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Review: The Dictionary of Lost Words by Pip Williams

Review: The Dictionary of Lost Words by Pip Williams


4 Stars

The dictionary of lost words by Pip Williams has been in the top-ten best-sellers list since it’s release. But good sales often don’t correlate to the quality of the book. Fear not, I’ve got you covered. This review will help you decide whether The dictionary of lost words needs to be on your bedside table.


The dictionary of lost words by Pip Williams is set during the ambitious project to build the Oxford English Dictionary. The story follows the life of Esme Nicoll and her search for lost words. Esme is raised by her widower father and spends her childhood beneath his desk at the Scriptorium where he works as an editor on the dictionary. Naturally, Esme grows up among words, definitions, and scholarship.

When Esme finds a discarded word on the floor of the Scriptorium, she undertakes a lifelong project to collect and record words that don’t meet the dictionary’s strict standards. These words, though excluded from the OED, hold depth and meaning to those who use them.


This book is rich with history, relationships and politics. Set during the women’s suffrage movement and the building political tensions of an impending world war, The dictionary of lost words has tremendous amounts of material to mine. Yet, this is an unassuming book. Esme goes about her life’s work beneath the shadow of the great dictionary. Her love of words builds her understanding of the world and her place within it.

Somehow, Esme’s gentle passion for words is deeply stirring. As she seeks ‘women’s words’ and those of others who don’t meet the criteria for the OED, Esme gives voices to women, the working class and the illiterate. She works apart from the large moments of history but is no less subversive or valuable than the grand vision of the OED or the suffragettes. This book shows that battles are fought on many fronts, and they’re all important.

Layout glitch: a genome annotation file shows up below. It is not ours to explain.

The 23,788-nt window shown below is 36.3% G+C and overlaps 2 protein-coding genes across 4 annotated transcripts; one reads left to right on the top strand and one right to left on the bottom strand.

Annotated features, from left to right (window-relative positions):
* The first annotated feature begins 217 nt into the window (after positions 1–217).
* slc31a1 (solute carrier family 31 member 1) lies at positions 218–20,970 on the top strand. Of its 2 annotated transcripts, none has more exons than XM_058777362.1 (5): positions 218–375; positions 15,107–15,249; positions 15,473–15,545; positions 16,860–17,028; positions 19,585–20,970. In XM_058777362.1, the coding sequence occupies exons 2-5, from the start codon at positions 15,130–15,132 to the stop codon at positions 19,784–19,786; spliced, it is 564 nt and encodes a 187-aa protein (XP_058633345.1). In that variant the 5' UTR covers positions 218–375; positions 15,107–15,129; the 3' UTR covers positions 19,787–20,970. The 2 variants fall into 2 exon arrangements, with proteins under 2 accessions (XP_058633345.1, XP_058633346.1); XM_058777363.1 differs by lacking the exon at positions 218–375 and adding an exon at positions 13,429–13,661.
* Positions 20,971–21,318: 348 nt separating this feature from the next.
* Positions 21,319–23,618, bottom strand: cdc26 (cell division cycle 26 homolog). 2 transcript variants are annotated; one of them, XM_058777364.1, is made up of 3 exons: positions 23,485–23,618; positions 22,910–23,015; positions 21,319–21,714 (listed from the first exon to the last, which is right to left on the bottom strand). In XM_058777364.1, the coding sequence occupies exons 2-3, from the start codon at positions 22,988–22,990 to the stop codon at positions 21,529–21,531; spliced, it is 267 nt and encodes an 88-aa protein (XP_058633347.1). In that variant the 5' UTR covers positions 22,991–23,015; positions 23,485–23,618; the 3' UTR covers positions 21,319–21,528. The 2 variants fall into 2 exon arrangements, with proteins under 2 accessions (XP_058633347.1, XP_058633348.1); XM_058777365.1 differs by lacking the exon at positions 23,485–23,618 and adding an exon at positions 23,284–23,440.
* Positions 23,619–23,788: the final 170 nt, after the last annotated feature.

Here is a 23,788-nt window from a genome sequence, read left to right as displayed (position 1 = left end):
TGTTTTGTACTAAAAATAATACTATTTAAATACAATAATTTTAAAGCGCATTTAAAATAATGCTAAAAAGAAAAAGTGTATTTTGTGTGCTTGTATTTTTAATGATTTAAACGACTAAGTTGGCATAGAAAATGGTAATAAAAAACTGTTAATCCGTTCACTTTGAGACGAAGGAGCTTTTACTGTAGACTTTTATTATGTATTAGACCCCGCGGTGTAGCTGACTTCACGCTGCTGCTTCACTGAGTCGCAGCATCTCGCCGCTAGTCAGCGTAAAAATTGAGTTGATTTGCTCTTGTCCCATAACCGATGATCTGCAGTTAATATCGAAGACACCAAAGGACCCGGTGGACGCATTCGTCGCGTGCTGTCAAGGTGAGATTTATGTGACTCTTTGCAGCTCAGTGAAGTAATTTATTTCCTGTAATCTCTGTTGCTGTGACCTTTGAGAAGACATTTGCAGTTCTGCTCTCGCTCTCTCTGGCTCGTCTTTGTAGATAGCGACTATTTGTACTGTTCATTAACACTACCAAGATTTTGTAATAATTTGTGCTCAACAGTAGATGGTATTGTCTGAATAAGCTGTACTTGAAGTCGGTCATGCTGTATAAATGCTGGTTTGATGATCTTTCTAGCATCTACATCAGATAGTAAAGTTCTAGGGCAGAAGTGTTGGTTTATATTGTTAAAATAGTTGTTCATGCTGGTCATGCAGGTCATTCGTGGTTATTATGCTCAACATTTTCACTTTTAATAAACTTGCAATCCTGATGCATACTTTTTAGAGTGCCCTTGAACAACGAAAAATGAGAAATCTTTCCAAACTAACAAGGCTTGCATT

When I began reading The dictionary of lost words, I thought it was going to be a quaint (suggested by the cover) exploration of a young girl’s passion for words. It was, and it was so much more. The dictionary as a device for viewing this tumultuous period of history is clever and elightening, while the characters in this book are beautifully rendered. I particularly enjoyed the relationship between Esme and Lizzie (a maid who becomes her surrogate mother).

There is nothing heavy-handed about The dictionary of lost words. Everything from sex, death and the limitless depth of meaning within every word is treated with delicacy and intelligence. I emerged from this book with a sense of warmth, sadness and awe. Williams addresses the silencing of women’s histories by offering a path into the past that has slipped through the cracks.

What did other reviewers think?

Here are a few links to other reviews if you want to dig deeper.:

Better Reading

The Guardian

Sydney Morning Herald


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Review of The Betrayals by Bridget Collins

Review of The Betrayals by Bridget Collins

Book Review: The Betrayals by Bridget Collins


4 Stars


The Betrayals is the latest book from Bridget Collins, an artistic nod to Hermann Hesse’s The Glass Bead Game, written with Collins’s unmistakeably rich and lyrical style. Collins’s debut adult novel, The Binding was an astounding piece of writing and expectations were high for her next offering.